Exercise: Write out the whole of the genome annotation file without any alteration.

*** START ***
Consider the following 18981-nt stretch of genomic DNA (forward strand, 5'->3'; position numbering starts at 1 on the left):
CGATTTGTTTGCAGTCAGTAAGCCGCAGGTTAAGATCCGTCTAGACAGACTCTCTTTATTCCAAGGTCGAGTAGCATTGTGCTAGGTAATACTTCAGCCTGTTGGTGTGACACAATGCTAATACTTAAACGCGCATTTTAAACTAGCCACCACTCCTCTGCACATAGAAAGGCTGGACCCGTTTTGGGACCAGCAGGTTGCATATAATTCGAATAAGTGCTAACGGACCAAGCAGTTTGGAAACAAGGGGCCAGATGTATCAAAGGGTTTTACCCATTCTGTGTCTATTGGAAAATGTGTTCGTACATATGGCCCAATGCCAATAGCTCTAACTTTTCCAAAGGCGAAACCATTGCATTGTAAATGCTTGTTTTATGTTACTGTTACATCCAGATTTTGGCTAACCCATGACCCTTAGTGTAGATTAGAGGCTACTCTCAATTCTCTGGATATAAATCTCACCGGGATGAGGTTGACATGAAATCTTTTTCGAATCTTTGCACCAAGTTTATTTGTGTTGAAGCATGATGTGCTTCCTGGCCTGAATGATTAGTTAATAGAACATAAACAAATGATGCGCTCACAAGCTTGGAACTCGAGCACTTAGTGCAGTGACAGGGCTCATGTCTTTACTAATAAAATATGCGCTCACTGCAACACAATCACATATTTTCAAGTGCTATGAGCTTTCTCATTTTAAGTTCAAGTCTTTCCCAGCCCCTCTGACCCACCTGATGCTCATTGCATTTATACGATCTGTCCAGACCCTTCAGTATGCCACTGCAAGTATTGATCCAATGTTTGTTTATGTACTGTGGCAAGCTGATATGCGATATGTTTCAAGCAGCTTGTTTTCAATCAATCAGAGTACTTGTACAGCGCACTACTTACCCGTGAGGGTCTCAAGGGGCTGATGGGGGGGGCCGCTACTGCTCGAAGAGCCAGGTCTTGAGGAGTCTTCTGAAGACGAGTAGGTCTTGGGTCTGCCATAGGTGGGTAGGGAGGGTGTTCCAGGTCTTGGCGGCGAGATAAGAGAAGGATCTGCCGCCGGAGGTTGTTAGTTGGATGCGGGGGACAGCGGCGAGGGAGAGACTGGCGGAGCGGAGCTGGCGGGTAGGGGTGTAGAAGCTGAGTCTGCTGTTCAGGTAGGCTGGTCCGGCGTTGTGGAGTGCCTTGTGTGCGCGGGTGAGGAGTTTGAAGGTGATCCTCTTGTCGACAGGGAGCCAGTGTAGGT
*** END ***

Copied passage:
Consider the following 18981-nt stretch of genomic DNA (forward strand, 5'->3'; position numbering starts at 1 on the left):
CGATTTGTTTGCAGTCAGTAAGCCGCAGGTTAAGATCCGTCTAGACAGACTCTCTTTATTCCAAGGTCGAGTAGCATTGTGCTAGGTAATACTTCAGCCTGTTGGTGTGACACAATGCTAATACTTAAACGCGCATTTTAAACTAGCCACCACTCCTCTGCACATAGAAAGGCTGGACCCGTTTTGGGACCAGCAGGTTGCATATAATTCGAATAAGTGCTAACGGACCAAGCAGTTTGGAAACAAGGGGCCAGATGTATCAAAGGGTTTTACCCATTCTGTGTCTATTGGAAAATGTGTTCGTACATATGGCCCAATGCCAATAGCTCTAACTTTTCCAAAGGCGAAACCATTGCATTGTAAATGCTTGTTTTATGTTACTGTTACATCCAGATTTTGGCTAACCCATGACCCTTAGTGTAGATTAGAGGCTACTCTCAATTCTCTGGATATAAATCTCACCGGGATGAGGTTGACATGAAATCTTTTTCGAATCTTTGCACCAAGTTTATTTGTGTTGAAGCATGATGTGCTTCCTGGCCTGAATGATTAGTTAATAGAACATAAACAAATGATGCGCTCACAAGCTTGGAACTCGAGCACTTAGTGCAGTGACAGGGCTCATGTCTTTACTAATAAAATATGCGCTCACTGCAACACAATCACATATTTTCAAGTGCTATGAGCTTTCTCATTTTAAGTTCAAGTCTTTCCCAGCCCCTCTGACCCACCTGATGCTCATTGCATTTATACGATCTGTCCAGACCCTTCAGTATGCCACTGCAAGTATTGATCCAATGTTTGTTTATGTACTGTGGCAAGCTGATATGCGATATGTTTCAAGCAGCTTGTTTTCAATCAATCAGAGTACTTGTACAGCGCACTACTTACCCGTGAGGGTCTCAAGGGGCTGATGGGGGGGGCCGCTACTGCTCGAAGAGCCAGGTCTTGAGGAGTCTTCTGAAGACGAGTAGGTCTTGGGTCTGCCATAGGTGGGTAGGGAGGGTGTTCCAGGTCTTGGCGGCGAGATAAGAGAAGGATCTGCCGCCGGAGGTTGTTAGTTGGATGCGGGGGACAGCGGCGAGGGAGAGACTGGCGGAGCGGAGCTGGCGGGTAGGGGTGTAGAAGCTGAGTCTGCTGTTCAGGTAGGCTGGTCCGGCGTTGTGGAGTGCCTTGTGTGCGCGGGTGAGGAGTTTGAAGGTGATCCTCTTGTCGACAGGGAGCCAGTGTAGGT